Wednesday, July 6, 2011

Movie Reviewed - We Are Marshall

So if you know me at all, you know I'm a sucker for grief. It's kind of my favorite thing when I'm watching movies or TV. It's not to say that I enjoy seeing other people in pain, of course. It's more that, in movies, I think we all look for opportunities to connect with the characters. And grieving folks are the kind of folks I can connect with.

So, naturally, a movie about an entire town that grieves is something that I'd expect to be able to appreciate plenty. We Are Marshall follows the surviving players and coaches of Marshall University and how they endured through the tragic loss of most of their colleagues, teammates, and friends in a horrific plane crash. Just as much, it's about the town of Huntington, and how it was devastated by the tragedy.

For such a heart-wrenching story, though, the grief of the college and the town just didn't feel real enough. My heart strings are easily plucked, but for most of this movie, they sat idle. I'm not sure if it's because you don't have a chance to get to know the people who die before the crash, or if the movie's intention was to show the triumph of the survivors rather than their pain.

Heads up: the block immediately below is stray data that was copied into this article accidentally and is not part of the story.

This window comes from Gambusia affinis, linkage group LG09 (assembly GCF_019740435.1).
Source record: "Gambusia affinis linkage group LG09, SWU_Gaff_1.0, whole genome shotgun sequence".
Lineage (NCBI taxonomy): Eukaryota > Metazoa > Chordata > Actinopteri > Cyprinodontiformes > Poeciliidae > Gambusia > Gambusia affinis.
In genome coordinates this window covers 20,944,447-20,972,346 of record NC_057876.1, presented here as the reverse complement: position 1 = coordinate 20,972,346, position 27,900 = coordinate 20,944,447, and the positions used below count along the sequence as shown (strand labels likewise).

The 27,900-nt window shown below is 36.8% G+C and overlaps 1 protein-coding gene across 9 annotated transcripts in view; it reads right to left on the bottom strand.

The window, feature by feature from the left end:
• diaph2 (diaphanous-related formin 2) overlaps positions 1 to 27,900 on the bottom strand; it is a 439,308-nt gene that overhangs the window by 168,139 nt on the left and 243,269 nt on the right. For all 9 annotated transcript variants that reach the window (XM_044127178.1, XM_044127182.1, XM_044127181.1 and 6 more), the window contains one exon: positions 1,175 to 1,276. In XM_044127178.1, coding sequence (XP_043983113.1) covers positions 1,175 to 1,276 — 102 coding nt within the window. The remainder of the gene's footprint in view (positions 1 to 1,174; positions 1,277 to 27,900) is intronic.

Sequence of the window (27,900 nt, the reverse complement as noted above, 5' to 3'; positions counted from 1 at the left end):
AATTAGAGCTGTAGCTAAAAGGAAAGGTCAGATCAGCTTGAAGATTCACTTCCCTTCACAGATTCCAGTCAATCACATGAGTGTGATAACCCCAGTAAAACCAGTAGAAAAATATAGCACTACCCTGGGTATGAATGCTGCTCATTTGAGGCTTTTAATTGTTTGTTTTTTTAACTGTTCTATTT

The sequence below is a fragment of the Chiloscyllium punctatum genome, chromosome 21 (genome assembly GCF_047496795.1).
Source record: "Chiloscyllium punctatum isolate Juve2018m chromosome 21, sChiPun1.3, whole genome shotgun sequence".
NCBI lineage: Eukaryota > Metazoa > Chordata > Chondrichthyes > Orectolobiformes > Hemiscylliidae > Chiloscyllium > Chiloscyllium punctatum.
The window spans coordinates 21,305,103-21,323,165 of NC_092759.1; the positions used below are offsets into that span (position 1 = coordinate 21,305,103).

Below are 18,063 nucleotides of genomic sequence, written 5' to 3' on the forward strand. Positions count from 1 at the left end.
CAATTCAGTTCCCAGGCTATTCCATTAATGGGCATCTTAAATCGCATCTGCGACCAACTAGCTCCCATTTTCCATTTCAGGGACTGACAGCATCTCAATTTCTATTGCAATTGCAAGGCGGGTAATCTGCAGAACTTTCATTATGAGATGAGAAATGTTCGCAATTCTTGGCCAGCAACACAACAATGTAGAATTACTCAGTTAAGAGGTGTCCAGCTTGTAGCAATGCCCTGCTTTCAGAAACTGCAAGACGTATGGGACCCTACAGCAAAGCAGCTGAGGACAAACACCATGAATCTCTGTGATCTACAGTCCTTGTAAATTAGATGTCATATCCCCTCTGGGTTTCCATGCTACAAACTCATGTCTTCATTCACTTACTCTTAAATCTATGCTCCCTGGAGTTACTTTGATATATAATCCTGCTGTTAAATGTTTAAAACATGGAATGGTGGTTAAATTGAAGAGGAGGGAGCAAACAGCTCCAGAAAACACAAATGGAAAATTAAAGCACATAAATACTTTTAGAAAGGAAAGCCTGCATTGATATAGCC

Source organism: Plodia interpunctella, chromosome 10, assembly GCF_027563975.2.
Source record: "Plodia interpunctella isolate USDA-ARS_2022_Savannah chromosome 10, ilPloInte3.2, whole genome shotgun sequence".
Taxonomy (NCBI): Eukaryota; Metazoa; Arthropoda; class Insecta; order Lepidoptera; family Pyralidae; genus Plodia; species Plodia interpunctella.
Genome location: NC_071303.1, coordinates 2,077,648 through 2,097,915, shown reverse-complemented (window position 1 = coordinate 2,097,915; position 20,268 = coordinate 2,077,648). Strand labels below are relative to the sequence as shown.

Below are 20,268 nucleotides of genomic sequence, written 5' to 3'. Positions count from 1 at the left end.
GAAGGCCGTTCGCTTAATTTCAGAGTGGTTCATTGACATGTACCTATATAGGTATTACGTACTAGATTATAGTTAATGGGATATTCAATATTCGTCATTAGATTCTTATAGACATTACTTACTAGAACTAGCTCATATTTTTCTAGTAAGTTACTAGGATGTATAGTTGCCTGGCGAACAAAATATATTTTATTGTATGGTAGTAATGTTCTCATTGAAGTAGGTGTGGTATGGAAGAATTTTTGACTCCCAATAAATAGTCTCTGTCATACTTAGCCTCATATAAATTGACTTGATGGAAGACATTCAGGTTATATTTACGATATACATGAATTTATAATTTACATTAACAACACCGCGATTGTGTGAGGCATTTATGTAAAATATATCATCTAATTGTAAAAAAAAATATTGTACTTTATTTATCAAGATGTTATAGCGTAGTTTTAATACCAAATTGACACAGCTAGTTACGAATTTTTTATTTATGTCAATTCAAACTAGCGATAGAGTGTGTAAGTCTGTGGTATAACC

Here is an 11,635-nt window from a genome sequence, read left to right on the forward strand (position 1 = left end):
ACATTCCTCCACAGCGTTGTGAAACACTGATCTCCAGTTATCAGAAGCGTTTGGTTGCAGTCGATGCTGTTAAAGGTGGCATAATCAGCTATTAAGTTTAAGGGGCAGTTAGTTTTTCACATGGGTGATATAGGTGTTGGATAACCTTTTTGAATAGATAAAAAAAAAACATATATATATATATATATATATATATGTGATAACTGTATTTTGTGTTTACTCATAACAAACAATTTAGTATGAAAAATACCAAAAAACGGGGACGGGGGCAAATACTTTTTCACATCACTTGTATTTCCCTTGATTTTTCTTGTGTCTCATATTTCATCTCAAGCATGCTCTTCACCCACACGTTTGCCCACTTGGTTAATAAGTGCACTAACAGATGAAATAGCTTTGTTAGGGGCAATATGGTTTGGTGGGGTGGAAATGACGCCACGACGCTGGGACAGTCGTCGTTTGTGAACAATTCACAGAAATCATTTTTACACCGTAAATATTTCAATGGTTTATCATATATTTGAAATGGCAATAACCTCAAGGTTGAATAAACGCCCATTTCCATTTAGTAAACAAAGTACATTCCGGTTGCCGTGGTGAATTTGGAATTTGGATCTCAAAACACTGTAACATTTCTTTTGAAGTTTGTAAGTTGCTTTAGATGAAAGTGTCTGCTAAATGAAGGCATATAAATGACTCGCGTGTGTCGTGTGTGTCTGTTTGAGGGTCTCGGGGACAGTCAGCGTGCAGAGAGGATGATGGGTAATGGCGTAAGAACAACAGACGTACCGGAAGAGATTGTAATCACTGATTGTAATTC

One thing's for sure, though: this movie did not suffer for acting prowess. Matthew McConaughey is brilliant as Jack Lengyel, the enigmatic coach who reached out to the grieving community and pushed the institution and the NCAA to help Marshall play their next season. Kate Mara and Ian McShane play the fiancee and father (respectively) of the team's deceased quarterback, and both perform admirably in relatively minor and layer-less roles.

But the real star of this film is Matthew Fox. He expertly portrays a man torn between his grief over the loss of so many of his dearest friends and his devotion to the game and school where he worked and lived with all of them. Before the very end of the movie, I had We Are Marshall pegged for three stars on Netflix, but Fox's scene in the locker room after the game against Xavier was poignant, emotional, and perfect. If you haven't seen the movie, I suggest you don't click here, as I'm sure it doesn't hold the same gravity without having seen the character's anguish. But I just couldn't write this post without linking to the video of it.

The Last Word - It was a good movie that wasn't quite as emotional as I'd hoped, but is brought up a level by Matthew Fox's tremendous performance.

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